Forty Shades of Grey: Nicky Larkin tries to show both sides of the Middle East coin
June 11, 2012 | Jewish Tribune
Fred Litwin Special to the Tribune
OTTAWA – The latest battleground in the cultural boycott of Israel is Ireland. Over the past couple of years, hundreds of Irish artists, musicians and writers have pledged to boycott Israel and the country is in the midst of a huge debate on the topic.
The traditional group Dervish recently pulled out of a trip to Israel because of an “avalanche of negativity” and “venom” directed towards them on the internet.
But, there’s some good news in this story. First, Justice Minister Alan Shatter has attacked the Irish Palestinian Solidarity Group for its cyber-bullying of Irish Artists. Secondly, there’s been some pushback from one filmmaker in Ireland who has had the courage to stand by his convictions and that is Nicky Larkin.
Larkin was born in Birr, Ireland, in 1983. He studied fine art and started working in experimental film. In 2007, he shot a short film on Chernobyl, which has screened at several film festivals. Since then, he has short several documentaries that have been shown throughout Europe.
In 2011, he went to Israel to make the standard ‘Israel is evil’ documentary. However, once he got there, he discovered that reality is a bit more nuanced and he changed his mind and his documentary. Once back in Ireland, he penned an article in the Irish Independent where he laid down a challenge.
“Israel is a refuge – but a refuge under siege, a refuge where rockets rain death from the skies. And as I made the effort to empathize, to look at the world through their eyes. I began a new intellectual journey. One that would not be welcome back home.
“The problem began when I resolved to come back with a film that showed both sides of the coin. Actually there are many more than two. Which is why my film is called Forty Shades of Grey. But only one side was wanted back in Dublin. My peers expected me to come back with an attack on Israel. No grey areas were acceptable.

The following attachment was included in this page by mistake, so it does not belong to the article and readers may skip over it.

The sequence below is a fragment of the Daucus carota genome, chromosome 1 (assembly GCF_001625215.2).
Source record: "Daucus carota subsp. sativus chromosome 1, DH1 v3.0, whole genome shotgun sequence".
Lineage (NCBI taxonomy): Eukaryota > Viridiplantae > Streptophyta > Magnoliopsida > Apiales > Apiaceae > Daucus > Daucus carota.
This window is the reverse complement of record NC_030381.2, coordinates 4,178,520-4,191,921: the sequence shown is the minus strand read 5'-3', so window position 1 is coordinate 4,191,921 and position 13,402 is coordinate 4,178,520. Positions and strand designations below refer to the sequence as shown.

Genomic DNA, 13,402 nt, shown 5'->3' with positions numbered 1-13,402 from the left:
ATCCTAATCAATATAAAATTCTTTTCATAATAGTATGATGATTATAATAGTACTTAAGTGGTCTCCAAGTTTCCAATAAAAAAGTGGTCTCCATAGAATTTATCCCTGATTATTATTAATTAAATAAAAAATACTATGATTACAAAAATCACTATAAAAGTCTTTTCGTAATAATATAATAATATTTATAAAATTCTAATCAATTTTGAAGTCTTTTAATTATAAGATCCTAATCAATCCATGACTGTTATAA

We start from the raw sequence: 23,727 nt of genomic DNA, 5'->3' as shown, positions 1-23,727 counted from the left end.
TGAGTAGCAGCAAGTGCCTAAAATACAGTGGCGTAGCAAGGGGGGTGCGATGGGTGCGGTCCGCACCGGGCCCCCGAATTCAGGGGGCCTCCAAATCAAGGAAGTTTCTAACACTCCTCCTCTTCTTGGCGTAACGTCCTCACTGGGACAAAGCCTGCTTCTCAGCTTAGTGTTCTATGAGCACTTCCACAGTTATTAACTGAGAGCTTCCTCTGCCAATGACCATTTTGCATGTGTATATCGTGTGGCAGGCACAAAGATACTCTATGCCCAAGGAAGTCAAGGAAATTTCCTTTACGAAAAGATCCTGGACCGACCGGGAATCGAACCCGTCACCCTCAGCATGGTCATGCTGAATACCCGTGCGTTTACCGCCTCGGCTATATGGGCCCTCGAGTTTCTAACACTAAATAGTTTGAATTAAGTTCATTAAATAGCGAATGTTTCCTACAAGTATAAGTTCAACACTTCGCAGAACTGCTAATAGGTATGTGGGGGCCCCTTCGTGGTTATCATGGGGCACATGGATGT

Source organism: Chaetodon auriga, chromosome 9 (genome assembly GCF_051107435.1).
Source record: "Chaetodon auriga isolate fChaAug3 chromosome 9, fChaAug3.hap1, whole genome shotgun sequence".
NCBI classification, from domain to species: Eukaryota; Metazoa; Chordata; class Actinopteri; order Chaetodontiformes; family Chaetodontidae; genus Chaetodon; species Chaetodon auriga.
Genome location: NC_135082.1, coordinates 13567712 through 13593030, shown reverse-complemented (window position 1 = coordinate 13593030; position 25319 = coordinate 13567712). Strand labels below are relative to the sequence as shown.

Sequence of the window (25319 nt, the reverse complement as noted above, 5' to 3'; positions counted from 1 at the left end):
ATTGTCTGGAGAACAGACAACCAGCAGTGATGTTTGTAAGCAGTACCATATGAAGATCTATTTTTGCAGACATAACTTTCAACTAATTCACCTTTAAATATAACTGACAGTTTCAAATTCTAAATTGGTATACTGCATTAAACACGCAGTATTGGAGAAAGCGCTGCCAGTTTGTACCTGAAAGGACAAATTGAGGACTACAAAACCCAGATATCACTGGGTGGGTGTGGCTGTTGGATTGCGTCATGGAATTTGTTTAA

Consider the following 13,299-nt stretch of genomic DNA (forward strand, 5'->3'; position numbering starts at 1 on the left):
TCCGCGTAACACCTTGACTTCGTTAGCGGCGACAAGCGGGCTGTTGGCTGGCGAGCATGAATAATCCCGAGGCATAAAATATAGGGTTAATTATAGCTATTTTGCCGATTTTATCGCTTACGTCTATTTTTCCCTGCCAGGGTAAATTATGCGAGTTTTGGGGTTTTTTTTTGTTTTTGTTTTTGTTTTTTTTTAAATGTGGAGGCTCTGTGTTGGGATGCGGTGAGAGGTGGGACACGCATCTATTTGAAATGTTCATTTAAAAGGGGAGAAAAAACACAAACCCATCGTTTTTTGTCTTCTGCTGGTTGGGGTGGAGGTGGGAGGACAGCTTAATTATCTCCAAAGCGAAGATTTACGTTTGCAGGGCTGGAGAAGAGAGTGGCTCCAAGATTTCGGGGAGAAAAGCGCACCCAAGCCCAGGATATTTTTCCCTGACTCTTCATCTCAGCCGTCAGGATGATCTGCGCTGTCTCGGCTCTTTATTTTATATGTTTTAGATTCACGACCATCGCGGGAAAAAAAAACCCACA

An Irish artist is supposed to sign boycotts, wear a PLO scarf and remonstrate loudly about ‘The Occupation.’ But it's not just artists who are supposed to hate Israel. Being anti-Israel is supposed to be part of our Irish identity, the same way we are supposed to resent the English.
But hating Israel is not part of my personal national identity. Neither is hating the English. I hold an Irish passport, but nowhere upon this document does it say I am a republican, or a Palestinian.”
Larkin will be showing his film, Forty Shades of Grey in Toronto on June 20 at B’nai Brith Canada, 15 Hove St. at 7:30 p.m. He will also talk about his experience and answer questions from the audience. Here’s your chance to hear first-hand why Larkin changed his mind about Israel.
He will also be showing his film in Ottawa on June 18 at Library & Archives Canada, 395 Wellington at 7 p.m. and in Montreal on June 19 at 4054 Jean-Talon West at 7 p.m.
For more information, call Aaron Rosenberg at (416) 633-6224.
Fred Litwin is the president of the Free Thinking Film Society.